Here’s how Ether options traders could prepare for the proof-of-stake migration


Ethereum’s long-awaited transition away from proof-of-work (PoW) mining has recently suffered another delay and is expected to occur in the second half of 2022.

Ethereum developer Tim Beiko stated on April 13 that “it won’t be June, but likely in the few months after. No firm date yet, but we’re definitely in the final chapter of PoW on Ethereum.”

An automated increase in mining difficulty designed to make PoW mining less attractive is set to become active around May. Known as the “difficulty bomb,” it will eventually make blocks “unbearably slow,” forcing the upgrade to a proof-of-stake (PoS) network.

Such news might have negatively impacted Ether’s (ETH) price, but it creates an immense opportunity for those betting on the efficiencies and potential gains of faster and cheaper transactions.

Even though one could use futures contracts to leverage their long positions, they risk being liquidated if a sudden negative price move occurs ahead of the network upgrade. Consequently, pro traders will likely opt for an options trading strategy like the “long butterfly.”

By trading multiple call (buy) options for the same expiry date, one can achieve gains 3.2 times higher than the potential loss. An options strategy allows a trader to profit from the upside while limiting losses.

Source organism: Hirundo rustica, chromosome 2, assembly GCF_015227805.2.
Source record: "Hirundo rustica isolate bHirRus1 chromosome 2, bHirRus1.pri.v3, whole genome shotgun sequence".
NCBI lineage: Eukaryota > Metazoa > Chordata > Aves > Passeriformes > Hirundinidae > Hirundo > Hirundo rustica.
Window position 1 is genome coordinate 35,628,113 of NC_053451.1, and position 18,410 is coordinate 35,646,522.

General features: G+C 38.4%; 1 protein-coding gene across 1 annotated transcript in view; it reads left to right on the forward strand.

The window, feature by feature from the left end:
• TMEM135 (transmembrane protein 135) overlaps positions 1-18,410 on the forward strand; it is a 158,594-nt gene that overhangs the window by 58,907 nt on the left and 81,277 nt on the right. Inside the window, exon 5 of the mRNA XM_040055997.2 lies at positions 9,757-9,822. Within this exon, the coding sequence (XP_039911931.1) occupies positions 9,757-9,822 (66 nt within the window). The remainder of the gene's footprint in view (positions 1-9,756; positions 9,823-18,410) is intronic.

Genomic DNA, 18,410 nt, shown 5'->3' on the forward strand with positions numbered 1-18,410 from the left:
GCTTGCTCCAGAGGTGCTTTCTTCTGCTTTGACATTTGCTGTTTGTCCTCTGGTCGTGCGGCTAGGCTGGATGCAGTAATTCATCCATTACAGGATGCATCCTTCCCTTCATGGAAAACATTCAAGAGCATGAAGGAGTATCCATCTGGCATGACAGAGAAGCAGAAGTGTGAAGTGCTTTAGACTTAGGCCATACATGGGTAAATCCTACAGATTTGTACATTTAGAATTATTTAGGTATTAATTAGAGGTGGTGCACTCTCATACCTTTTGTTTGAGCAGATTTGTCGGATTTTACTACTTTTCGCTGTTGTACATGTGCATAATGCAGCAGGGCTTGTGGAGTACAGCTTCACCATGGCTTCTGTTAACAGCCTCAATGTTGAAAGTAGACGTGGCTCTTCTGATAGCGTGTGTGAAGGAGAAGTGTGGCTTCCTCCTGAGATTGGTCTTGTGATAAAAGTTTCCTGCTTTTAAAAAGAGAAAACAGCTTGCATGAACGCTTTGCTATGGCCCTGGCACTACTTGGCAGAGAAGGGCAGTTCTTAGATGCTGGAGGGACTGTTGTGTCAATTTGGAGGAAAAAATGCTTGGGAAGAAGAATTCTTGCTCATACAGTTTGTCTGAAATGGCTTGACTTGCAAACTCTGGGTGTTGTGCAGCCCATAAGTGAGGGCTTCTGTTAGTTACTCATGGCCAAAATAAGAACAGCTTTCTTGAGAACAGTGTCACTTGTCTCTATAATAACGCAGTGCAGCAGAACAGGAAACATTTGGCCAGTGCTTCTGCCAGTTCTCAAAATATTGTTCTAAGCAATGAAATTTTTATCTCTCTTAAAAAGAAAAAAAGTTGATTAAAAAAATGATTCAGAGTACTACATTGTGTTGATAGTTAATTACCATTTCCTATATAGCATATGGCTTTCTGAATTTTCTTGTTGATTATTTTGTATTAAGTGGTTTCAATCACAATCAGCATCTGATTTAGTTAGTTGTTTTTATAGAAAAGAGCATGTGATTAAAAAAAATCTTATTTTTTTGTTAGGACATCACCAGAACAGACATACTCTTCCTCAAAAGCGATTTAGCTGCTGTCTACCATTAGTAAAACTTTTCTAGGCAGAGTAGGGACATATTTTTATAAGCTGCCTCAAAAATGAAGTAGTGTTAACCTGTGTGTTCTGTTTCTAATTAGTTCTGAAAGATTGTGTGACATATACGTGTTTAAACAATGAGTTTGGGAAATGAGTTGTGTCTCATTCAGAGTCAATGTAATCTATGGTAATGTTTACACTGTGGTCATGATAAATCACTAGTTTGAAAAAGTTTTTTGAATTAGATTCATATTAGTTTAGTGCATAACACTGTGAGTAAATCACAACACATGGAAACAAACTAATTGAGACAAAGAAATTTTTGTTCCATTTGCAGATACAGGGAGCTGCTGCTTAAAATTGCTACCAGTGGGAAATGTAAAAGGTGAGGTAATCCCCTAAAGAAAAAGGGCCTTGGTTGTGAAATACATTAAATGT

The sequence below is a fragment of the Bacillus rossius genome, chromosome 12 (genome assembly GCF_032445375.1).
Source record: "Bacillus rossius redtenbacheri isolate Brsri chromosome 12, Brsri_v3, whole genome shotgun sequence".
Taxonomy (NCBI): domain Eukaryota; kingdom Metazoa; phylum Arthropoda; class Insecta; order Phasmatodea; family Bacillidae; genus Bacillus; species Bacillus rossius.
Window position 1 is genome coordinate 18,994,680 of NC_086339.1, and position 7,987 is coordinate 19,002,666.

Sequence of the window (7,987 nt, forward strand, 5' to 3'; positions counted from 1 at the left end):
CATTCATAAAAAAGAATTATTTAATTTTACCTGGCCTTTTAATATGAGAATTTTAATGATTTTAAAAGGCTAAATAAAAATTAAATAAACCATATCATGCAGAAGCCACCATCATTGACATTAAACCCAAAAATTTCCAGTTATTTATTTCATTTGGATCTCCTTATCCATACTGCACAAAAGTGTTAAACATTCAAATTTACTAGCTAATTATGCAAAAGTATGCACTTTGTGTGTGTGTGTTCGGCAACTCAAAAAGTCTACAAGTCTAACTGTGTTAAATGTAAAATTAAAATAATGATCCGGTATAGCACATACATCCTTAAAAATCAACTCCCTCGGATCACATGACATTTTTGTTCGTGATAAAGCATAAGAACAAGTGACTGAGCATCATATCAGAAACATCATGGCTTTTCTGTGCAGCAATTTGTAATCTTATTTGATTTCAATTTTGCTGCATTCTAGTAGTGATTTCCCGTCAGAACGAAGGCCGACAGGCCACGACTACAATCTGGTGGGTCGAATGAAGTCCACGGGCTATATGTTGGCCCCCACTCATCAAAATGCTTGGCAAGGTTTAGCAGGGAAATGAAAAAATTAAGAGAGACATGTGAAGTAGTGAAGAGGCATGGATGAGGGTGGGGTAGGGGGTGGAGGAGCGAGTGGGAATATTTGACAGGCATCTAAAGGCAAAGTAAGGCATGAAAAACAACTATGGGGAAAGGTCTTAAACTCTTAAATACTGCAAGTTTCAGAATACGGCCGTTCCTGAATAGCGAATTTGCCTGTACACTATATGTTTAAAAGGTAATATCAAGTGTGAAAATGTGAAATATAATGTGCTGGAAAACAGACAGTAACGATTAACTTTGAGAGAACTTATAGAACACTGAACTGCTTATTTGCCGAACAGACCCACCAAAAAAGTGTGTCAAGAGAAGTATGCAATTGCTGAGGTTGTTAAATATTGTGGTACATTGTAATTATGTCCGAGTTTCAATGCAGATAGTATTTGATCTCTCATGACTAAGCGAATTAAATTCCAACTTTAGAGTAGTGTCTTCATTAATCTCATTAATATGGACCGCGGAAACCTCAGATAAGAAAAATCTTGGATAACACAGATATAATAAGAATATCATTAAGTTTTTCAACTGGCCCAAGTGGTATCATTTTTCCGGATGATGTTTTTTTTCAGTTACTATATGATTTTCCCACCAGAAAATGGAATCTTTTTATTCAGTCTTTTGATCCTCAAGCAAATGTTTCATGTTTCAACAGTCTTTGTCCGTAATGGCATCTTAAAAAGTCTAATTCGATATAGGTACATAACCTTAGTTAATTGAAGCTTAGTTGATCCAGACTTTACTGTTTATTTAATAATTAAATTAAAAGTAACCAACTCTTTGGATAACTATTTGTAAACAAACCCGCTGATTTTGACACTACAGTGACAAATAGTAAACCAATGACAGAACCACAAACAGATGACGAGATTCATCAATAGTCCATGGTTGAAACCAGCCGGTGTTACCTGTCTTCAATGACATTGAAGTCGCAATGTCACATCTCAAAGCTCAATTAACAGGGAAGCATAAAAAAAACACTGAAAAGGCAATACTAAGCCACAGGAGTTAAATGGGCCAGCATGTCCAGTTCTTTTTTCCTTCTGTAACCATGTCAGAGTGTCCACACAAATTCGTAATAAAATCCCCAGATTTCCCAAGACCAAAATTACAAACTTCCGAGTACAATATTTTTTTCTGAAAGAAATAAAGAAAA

It is important to remember that all options have a set expiry date, and as a result, the asset’s price appreciation must happen during the defined period.

Using call options to limit the downside

Below are the expected returns using Ether options for the Sept. 22 expiry, but this methodology can also be applied using different time frames. While the costs will vary, the general efficiency will not be affected.

Profit / Loss estimate. Source: Deribit Position Builder

This call option gives the buyer the right to acquire an asset, but the contract seller receives (potential) negative exposure. The “long butterfly” strategy requires a short position using the $5,000 call option.

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To initiate the execution, the investor buys 14 Ether call options with a $3,500 strike while simultaneously selling 21 contracts of the $5,000 call. To finalize the trade, one would buy 8 ETH contracts of the $7,000 call options to avoid losses above such a level.

Derivatives exchanges price contracts in ETH and $2,937 was the price when this strategy was quoted.

Trade ensures limited downside with a possible 3.2 ETH gain

Using this strategy, any outcome between $3,770 (up 28%) and $7,000 (up 139%) yields a net profit — for example, a 40% price increase to $4,112 results in a 1.1 ETH gain.

Meanwhile, the maximum loss is 0.99 ETH if the price is below $3,500 on Sept. 22. Thus, the “long butterfly” is a potential gain of 3.2 times larger than the maximum loss.

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Overall, the trade yields a better risk-to-reward outcome than leveraged futures trading, especially when considering the limited downside. It certainly looks like an attractive bet for those expecting the PoW migration sometime over the next five months.

It is worth highlighting that the only upfront fee required is 0.99 ETH, which is enough to cover the maximum loss.

The views and opinions expressed here are solely those of the author and do not necessarily reflect the views of Cointelegraph. Every investment and trading move involves risk. You should conduct your own research when making a decision.